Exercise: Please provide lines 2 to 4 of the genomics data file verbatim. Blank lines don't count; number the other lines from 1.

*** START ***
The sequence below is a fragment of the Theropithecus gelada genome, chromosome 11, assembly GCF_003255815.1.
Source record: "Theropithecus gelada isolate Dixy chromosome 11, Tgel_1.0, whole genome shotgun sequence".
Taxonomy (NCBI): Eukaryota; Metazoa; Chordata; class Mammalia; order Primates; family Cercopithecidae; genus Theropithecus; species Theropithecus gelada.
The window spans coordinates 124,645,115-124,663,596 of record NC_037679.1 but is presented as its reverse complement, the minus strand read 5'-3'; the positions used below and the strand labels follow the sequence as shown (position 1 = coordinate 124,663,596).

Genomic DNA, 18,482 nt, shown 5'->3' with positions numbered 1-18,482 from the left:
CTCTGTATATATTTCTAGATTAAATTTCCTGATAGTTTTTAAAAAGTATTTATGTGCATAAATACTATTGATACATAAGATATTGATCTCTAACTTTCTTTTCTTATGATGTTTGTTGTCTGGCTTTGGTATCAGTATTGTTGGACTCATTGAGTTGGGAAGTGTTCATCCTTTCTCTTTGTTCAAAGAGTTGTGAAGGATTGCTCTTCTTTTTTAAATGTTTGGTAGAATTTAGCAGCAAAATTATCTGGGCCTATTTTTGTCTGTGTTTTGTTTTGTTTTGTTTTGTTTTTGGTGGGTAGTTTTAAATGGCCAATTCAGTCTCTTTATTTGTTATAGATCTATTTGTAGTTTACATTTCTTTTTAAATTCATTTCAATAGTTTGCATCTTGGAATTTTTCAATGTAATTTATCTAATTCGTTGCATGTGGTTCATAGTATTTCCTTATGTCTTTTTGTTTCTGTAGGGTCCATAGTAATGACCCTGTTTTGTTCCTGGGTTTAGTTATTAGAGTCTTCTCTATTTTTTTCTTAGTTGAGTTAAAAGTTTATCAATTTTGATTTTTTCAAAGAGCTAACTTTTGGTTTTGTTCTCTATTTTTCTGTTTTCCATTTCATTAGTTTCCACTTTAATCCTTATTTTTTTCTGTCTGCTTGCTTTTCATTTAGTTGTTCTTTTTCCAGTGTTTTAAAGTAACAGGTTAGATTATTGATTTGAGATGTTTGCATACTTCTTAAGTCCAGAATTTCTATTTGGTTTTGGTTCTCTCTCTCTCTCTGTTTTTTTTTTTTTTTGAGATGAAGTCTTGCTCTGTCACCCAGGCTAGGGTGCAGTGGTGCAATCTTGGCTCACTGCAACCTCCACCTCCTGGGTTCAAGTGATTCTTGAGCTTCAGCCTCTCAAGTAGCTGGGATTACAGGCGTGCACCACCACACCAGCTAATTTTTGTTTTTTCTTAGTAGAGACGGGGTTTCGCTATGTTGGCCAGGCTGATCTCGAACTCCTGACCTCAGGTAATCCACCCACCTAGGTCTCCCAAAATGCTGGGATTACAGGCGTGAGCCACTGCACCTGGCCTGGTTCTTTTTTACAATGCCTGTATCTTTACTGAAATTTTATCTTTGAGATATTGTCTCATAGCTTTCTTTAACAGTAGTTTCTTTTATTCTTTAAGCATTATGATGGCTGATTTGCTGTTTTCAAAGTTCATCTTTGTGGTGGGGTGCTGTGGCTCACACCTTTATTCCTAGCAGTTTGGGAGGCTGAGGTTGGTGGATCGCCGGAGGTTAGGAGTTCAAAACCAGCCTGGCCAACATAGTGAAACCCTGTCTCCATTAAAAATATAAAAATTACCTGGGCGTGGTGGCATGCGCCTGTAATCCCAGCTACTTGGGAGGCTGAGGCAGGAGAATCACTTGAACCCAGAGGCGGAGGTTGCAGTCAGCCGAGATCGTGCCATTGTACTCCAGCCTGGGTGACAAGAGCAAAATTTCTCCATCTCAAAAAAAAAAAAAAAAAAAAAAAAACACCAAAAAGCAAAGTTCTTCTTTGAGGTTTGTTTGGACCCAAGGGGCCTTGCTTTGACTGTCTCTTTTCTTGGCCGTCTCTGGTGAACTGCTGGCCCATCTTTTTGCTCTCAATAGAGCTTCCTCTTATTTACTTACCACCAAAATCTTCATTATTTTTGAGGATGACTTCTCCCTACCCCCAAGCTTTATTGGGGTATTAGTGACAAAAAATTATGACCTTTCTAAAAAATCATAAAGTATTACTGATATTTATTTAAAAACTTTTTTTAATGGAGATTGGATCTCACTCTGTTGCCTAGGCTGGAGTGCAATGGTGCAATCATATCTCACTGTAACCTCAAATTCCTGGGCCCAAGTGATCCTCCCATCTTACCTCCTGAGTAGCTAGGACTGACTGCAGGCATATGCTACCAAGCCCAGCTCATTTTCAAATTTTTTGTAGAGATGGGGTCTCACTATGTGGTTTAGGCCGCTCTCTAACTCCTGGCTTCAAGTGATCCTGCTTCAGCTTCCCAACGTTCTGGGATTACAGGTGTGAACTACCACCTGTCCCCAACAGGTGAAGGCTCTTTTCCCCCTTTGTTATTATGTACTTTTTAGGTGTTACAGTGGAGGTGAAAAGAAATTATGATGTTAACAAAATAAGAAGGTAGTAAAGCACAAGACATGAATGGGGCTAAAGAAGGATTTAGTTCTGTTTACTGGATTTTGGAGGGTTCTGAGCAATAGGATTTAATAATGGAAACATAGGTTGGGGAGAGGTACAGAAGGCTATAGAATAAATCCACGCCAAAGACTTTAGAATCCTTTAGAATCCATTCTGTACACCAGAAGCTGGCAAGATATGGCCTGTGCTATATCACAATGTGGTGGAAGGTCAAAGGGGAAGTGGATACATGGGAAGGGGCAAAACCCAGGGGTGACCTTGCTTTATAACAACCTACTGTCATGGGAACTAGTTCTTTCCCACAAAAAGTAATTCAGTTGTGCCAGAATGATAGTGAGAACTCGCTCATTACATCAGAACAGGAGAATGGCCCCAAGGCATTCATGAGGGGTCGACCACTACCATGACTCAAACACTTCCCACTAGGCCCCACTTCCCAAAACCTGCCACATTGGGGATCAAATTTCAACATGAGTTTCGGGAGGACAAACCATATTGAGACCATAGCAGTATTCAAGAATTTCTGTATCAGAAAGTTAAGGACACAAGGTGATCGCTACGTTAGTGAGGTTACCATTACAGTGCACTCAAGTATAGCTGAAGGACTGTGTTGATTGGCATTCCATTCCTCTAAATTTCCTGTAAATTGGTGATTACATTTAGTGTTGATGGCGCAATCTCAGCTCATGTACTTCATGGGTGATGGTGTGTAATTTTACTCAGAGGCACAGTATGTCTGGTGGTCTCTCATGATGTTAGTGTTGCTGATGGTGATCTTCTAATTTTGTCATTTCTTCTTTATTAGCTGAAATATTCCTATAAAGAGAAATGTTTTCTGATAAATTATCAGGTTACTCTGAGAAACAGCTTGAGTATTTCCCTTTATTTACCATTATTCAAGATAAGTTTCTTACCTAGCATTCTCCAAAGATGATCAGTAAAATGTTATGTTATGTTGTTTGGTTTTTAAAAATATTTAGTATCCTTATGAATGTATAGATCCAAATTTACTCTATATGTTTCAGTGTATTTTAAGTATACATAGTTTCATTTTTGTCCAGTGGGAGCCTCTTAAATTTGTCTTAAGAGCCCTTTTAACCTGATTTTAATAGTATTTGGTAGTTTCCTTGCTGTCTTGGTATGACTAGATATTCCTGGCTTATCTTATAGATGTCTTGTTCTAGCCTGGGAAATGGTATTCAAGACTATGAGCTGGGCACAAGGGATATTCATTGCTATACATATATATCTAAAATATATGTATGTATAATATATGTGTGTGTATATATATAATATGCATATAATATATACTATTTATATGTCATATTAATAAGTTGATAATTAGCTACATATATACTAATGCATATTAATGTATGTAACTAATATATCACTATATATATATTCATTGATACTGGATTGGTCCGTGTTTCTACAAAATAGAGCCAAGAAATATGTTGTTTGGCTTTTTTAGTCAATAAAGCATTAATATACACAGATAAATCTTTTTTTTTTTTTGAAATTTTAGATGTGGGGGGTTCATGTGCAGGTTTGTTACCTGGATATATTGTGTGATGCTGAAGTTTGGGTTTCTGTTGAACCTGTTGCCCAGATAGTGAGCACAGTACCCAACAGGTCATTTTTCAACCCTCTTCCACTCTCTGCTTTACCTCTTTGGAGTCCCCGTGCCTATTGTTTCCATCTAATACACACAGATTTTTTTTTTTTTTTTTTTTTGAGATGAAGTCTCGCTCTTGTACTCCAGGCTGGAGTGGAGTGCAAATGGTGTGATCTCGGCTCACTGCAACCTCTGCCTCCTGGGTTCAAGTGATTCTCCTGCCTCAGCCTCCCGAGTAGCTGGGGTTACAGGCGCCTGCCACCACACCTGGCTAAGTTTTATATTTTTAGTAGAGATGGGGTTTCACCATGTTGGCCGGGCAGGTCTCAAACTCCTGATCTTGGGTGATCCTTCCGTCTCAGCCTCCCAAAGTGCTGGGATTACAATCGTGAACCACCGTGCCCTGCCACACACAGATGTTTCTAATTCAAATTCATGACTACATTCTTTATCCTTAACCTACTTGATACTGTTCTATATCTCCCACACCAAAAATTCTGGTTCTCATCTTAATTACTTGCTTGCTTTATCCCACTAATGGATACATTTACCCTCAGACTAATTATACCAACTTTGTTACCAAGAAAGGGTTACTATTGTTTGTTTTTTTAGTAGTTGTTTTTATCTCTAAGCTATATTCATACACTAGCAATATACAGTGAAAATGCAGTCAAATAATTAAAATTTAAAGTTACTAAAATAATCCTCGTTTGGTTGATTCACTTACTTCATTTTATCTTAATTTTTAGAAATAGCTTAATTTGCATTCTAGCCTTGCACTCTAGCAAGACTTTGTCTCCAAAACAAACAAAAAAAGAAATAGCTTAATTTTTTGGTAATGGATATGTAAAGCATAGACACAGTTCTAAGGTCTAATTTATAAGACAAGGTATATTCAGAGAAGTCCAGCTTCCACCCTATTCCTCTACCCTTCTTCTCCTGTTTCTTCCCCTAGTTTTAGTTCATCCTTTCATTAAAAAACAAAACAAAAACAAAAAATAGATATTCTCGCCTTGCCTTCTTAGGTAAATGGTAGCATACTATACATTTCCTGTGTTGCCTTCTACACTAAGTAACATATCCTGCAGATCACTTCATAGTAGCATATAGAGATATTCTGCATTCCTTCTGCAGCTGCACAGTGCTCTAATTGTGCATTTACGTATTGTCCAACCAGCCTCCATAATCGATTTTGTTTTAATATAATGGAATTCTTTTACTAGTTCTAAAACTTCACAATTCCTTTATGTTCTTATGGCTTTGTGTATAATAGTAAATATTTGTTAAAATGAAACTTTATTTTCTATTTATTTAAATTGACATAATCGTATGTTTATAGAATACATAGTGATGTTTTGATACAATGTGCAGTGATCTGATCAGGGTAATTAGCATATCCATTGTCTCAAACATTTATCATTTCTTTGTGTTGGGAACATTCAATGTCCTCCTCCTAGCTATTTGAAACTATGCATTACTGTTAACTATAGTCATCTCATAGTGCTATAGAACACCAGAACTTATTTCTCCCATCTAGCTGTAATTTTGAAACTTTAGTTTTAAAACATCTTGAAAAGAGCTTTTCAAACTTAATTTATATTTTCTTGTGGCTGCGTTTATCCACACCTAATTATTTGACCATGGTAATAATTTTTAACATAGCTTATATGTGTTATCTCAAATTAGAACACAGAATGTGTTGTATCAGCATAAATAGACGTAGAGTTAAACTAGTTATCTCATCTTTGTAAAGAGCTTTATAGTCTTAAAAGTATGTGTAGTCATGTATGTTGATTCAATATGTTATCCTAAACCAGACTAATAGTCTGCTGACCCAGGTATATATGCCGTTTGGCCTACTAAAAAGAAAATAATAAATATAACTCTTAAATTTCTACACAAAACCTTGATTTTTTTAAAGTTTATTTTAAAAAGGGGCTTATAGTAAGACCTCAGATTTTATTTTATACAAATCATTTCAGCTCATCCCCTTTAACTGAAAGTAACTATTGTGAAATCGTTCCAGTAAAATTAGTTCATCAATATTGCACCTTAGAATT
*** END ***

Source record: "Theropithecus gelada isolate Dixy chromosome 11, Tgel_1.0, whole genome shotgun sequence".
Taxonomy (NCBI): Eukaryota; Metazoa; Chordata; class Mammalia; order Primates; family Cercopithecidae; genus Theropithecus; species Theropithecus gelada.
The window spans coordinates 124,645,115-124,663,596 of record NC_037679.1 but is presented as its reverse complement, the minus strand read 5'-3'; the positions used below and the strand labels follow the sequence as shown (position 1 = coordinate 124,663,596).